Cardiopulmonary resuscitation (CPR) for in-hospital cardiac arrests is one of the treatments in which medical futility is important to consider . CPR was originally developed to resuscitate healthy patients who suffered from a sudden cardiac arrest. Nowadays, however, CPR is commonly offered to all patients as an intervention, regardless of the underlying reason for the cardiac arrest. Prognosis of in-hospital cardiac arrest (IHCA) is poor, with a survival rate of less than 20% . Further, many ÌHCA survivors are dependent on long-term care or suffer from permanent brain injury after CPR . For about two decades, the Pre-arrest Morbidity (PAM) index  and Prognosis after Resuscitation (PAR) score  were the most commonly used clinical risk scores to evaluate prognosis after CPR for IHCA. Although these scores did show sufficient validity in several studies [58, 61, 63], optimal cut-off values differed depending on clinical and sociodemographic characteristics of the respective patient population . Recently, the Good Outcome Following Attempted Resuscitation (GO-FAR) score has been developed and validated in large samples of patients [65–69]. Also, a modified version has been proposed: The Prediction of Outcome for In-Hospital Cardiac Arrest (PIHCA) score . These scores incorporate clinical conditions that are associated with poor outcome such as metastatic cancer, advanced renal failure or sepsis. The authors developed a multivariate prediction model based on a meta-analysis including patients who suffered from an in-hospital cardiac arrest and calculated cut-off scores suggesting the chance of neurologically intact survival, such as “very low” (0.9% of patients have a good neurological outcome), “low” (1.7%), “average” (9.4%) and “above average” (27.5%) (the GO-FAR score can be accessed under https://www.gofarcalc.com/). For patients with a very low and low chance of functional survival CPR attempts may be considered futile .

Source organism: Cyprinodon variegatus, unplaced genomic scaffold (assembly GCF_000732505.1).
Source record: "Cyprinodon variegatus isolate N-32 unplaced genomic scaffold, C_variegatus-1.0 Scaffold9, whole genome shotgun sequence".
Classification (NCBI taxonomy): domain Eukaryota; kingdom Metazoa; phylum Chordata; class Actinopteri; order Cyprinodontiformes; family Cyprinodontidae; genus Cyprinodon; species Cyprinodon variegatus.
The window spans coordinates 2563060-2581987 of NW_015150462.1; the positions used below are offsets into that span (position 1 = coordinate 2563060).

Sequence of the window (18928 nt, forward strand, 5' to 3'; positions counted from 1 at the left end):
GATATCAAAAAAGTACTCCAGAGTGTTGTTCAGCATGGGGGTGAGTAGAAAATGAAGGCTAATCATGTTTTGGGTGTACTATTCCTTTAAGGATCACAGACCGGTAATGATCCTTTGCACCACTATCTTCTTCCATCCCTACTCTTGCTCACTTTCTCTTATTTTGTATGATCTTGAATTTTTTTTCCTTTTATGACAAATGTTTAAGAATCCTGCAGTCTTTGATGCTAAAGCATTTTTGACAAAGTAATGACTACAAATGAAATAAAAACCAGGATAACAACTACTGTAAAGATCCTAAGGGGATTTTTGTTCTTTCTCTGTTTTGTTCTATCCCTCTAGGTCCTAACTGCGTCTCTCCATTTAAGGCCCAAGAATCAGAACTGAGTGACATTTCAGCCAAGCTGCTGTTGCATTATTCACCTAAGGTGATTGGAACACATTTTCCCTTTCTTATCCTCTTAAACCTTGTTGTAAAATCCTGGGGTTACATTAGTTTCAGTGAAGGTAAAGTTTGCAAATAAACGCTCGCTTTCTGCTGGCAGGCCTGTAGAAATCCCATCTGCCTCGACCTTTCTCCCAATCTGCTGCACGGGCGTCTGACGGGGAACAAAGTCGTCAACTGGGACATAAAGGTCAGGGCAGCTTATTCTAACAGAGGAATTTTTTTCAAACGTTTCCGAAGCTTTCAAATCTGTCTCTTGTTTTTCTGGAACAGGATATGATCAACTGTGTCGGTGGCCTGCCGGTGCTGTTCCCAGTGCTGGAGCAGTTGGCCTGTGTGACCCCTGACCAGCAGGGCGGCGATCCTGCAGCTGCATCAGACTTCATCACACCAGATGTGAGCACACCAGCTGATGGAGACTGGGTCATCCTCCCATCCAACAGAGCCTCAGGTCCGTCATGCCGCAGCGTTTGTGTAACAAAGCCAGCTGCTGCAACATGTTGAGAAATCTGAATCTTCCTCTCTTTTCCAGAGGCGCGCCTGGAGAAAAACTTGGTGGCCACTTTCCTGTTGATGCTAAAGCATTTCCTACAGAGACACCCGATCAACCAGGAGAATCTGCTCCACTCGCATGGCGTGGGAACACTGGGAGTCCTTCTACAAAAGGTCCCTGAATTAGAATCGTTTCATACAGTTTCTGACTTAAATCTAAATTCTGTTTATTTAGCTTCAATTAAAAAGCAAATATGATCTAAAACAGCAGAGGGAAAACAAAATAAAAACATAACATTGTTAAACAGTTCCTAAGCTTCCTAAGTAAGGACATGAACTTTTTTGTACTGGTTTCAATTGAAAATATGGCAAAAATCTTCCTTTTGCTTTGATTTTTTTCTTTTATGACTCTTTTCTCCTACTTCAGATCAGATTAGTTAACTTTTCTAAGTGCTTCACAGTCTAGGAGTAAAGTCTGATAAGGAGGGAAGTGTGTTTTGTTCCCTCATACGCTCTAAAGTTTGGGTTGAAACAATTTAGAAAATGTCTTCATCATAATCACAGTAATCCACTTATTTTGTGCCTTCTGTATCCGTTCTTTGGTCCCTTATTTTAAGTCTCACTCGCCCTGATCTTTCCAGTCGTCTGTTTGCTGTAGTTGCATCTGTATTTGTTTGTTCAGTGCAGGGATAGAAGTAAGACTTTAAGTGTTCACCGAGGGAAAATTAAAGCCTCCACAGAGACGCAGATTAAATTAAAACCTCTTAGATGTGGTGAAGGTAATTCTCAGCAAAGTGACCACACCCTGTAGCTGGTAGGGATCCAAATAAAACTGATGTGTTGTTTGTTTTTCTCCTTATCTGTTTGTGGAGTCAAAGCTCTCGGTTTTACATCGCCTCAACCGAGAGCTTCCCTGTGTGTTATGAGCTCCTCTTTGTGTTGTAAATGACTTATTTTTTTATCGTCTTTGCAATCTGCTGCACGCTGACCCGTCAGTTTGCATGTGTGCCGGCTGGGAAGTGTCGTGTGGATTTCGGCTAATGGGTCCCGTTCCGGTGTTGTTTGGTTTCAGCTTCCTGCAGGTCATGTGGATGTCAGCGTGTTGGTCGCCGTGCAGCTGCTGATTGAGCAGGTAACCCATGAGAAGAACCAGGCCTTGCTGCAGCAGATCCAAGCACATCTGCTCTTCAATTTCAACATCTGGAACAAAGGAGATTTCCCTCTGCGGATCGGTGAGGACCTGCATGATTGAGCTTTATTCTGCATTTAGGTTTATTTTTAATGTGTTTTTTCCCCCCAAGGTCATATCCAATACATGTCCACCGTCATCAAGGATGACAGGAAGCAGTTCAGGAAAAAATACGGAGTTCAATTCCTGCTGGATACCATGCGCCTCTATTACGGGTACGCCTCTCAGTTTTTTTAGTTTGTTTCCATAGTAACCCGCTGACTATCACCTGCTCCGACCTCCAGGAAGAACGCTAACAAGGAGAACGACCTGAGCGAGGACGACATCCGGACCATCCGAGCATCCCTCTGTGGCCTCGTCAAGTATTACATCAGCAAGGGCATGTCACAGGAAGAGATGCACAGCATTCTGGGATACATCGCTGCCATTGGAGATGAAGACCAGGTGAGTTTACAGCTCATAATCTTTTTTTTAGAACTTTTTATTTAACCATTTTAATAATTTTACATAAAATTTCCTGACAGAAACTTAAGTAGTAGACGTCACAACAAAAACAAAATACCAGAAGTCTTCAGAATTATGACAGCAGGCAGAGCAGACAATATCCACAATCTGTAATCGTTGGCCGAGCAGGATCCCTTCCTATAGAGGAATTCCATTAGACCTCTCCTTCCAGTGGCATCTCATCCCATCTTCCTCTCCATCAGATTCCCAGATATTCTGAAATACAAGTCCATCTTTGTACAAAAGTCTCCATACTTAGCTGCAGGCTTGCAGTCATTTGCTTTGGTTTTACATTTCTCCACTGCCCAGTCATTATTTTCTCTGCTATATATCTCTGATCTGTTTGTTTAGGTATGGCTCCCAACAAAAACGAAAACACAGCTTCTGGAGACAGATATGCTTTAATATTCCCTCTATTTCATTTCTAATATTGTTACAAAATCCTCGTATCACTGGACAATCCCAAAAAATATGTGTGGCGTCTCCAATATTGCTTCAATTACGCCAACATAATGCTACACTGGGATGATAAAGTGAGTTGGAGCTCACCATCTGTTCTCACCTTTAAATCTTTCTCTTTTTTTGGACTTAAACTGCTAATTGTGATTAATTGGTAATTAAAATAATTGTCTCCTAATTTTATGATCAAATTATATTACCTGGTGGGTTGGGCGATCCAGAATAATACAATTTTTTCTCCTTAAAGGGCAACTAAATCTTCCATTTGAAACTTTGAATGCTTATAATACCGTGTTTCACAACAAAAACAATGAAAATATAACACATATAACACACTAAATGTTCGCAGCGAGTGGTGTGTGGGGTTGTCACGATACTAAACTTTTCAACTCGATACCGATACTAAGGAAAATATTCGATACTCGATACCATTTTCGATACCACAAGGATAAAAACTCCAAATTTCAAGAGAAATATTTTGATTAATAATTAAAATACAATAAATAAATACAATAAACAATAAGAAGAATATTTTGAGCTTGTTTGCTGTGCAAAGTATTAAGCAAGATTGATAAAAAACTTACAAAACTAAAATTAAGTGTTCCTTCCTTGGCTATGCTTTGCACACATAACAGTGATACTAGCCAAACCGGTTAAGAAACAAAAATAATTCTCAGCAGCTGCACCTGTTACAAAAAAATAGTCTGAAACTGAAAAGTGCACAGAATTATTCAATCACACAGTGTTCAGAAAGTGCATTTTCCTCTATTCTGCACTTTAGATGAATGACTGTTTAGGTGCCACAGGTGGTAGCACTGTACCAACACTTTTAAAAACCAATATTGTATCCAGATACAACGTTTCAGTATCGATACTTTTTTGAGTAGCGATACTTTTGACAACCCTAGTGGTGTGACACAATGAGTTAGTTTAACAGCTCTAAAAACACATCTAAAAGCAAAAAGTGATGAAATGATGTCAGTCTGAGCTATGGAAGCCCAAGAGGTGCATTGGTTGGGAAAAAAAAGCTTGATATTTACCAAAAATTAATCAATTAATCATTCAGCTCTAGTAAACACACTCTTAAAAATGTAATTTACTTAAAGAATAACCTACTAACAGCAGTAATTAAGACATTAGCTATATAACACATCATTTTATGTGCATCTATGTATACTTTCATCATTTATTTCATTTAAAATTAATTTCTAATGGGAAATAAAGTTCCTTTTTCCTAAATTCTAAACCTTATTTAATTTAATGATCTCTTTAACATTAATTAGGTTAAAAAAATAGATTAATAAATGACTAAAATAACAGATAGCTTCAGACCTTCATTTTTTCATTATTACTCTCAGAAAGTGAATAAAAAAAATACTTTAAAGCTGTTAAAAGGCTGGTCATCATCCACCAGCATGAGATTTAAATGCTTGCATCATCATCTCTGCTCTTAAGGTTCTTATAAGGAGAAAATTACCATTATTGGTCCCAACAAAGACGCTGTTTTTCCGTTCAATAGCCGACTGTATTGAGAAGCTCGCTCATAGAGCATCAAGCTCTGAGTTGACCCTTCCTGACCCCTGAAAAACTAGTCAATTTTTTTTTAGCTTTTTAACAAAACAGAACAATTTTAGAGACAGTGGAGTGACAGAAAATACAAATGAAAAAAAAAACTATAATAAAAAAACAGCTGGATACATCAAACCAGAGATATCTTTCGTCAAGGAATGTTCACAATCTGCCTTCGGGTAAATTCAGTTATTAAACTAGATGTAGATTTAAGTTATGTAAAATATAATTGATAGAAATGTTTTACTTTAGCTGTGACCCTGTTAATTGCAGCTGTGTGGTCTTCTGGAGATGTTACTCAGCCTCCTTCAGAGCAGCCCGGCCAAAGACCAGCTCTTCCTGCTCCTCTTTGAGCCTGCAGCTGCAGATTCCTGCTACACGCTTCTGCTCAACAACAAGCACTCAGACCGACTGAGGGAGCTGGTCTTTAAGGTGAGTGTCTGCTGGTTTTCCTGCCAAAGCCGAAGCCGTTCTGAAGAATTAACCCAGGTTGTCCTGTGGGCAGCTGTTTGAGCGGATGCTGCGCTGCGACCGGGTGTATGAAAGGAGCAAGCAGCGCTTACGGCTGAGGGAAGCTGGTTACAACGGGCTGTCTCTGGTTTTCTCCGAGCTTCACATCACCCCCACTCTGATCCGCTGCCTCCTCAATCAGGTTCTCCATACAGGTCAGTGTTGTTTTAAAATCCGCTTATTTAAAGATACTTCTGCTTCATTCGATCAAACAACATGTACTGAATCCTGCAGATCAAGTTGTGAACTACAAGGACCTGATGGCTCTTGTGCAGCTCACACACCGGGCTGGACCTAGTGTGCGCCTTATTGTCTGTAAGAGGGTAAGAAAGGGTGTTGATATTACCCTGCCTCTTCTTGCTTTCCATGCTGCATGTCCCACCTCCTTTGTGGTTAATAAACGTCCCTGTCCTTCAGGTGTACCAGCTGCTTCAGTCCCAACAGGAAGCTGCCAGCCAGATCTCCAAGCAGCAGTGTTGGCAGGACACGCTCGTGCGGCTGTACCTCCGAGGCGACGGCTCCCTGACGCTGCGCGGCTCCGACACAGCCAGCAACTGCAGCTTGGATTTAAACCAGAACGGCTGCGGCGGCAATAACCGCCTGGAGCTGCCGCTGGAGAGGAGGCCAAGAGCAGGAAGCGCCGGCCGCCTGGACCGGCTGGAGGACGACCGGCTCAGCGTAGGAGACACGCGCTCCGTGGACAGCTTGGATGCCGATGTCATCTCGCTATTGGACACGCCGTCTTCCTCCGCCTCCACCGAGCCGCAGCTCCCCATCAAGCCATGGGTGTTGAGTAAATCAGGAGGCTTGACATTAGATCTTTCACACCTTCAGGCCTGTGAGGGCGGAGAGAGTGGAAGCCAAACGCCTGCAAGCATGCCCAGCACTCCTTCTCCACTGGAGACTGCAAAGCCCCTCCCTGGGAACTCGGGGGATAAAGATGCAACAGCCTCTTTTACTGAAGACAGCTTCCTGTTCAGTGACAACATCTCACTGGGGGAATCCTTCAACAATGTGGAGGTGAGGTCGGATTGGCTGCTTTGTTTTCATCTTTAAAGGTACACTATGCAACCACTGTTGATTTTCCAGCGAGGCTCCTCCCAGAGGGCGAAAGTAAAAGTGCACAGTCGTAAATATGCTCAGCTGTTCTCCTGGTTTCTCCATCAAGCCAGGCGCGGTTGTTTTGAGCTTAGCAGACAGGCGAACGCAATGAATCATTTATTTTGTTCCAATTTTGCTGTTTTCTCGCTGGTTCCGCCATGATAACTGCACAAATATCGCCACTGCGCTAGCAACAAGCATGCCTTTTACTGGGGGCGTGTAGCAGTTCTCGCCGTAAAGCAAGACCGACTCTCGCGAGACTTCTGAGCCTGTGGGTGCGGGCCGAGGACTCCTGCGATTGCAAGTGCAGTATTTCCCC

Both scores show promising predictive values regarding implementation in clinical practice.
Especially in cases of uncertainty, these clinical risk scores may be a useful additional tool for physicians to assess medical futility, foster decision making in EOL, and to facilitate conversations with patients and their next of kin. This could further support patients and their next of kin in making informed EOL decisions aligned with their personal values and treatment goals.
With an aging society, decision making and adequate communication in EOL decisions are becoming increasingly important. Incorporating individuals’ needs and preferences is crucial. Although there are potential barriers to conducting EOL discussions, it is worth taking the time and effort to optimise EOL conversations. Proactive communication can not only ease patients’ and relatives’ psychological burden but can also prevent them from developing long-term mental health issues.
No financial support and no other potential conflict of interest relevant to this article was reported.
Header image: © Navee Sangvitoon | Dreamstime.com
Christoph Becker, MD, Emergency Department and Medical Communication and Psychosomatic Medicine, University Hospital Basel, Petersgraben 4, CH-4031 Basel, christoph.becker[at]usb.ch